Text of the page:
In this chapter, I will help you understand the basic concepts of ROS: Master, Node, Topic, Publisher, Subscriber, and Service. After that, you are going to implement these concepts by adding codes to the my_cam package, which we created in the previous chapter. First, let's start with ROS Nodes.
ROS Master and Nodes
To easily understand Node, let's imagine our camera node as a Photographer who starts working in an office of a magazine. On the first day of his job, he takes some photos and notifies his Boss that he will leave these photos on a specific Table in the office. The Boss thanks him for the notification.
In our story, the Boss represents the ROS Master, which you always have to have when you use ROS. "The ROS Master provides naming and registration services to the rest of the nodes in the ROS system. It tracks publishers and subscribers to topics as well as services" (source). ROS Master is called by using the command
roscore. There should be only one ROS Master running at a time. If you try to call another one, there will be an error. The Photographer represents a ROS Node which must always register to Master when it starts similar to the Photographer notifying his Boss.
ROS Topic and Message
The photos themselves are Messages and they belong to the type sensor_msgs. That's why you had to include sensor_msgs when creating the package from the last chapter. The action of leaving photos on the Table is called Publish in ROS. Finally, the Table itself serves as a ROS Topic to which other nodes can subscribe.
What is subscribe? Now imagine there is another person (i.e. another Node) in our story called the Photocopier. This guy wants to take photos from the Table and print them out. What is he going to do? He of course needs to notify the Boss first and then if there are photos on the Table, he can collect and print them. The action of taking photos from the Table is called Subscribe in ROS.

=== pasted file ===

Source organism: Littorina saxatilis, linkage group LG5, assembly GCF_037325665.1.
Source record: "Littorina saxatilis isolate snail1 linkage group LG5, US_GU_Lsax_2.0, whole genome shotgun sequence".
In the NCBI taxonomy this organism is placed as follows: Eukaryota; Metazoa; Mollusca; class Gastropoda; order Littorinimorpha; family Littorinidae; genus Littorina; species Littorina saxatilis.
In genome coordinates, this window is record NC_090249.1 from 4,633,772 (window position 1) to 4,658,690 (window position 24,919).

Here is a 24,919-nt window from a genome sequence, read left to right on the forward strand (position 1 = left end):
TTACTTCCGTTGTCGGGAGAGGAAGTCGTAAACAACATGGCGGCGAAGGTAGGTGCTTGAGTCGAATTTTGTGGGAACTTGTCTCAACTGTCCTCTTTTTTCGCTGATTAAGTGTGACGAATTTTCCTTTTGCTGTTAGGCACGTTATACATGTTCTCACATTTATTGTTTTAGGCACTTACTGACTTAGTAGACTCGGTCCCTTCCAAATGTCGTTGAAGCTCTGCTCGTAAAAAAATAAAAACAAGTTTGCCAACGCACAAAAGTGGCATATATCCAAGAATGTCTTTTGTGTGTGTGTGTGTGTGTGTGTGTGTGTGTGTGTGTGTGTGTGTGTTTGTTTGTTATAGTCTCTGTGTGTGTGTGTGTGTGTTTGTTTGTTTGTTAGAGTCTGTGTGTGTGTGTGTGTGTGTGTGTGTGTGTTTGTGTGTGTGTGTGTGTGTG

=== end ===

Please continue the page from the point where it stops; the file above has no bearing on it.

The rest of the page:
After notifying the Boss, both the Photographer and the Photocopier know about each other and they now just give/take photos to/from each other respectively.
In the previous section, the Photographer continuously publishes images while the Photocopier continuously subscribes to these images. The Photocopier now said only when he asked for an image, the Photographer should take one and send it to him. This request/reply interaction is basically the idea behind ROS Service. In our example, after both registrations (i.e. notifying the Boss) are done, the Photocopier acts as a Client sending a request to the Photographer who acts as a Server. After receiving the request, the Photographer grasps some images and sends them back to the Photocopier (actually he just leaves them on the Table as usual).
Great job! You've just gone through all the core concepts of ROS. Of course, there are many more but for a beginner, it is already a big step. Next, you will learn how to implement all of them and get your first ROS application running.
"The ROS Master provides naming and registration services to the rest of the nodes in the ROS system. It tracks publishers and subscribers to topics as well as services" (source).
"A node is a process that performs computation." (source). Nodes can communicate with one another using streaming topics (publish/subscribe) or services (client/server).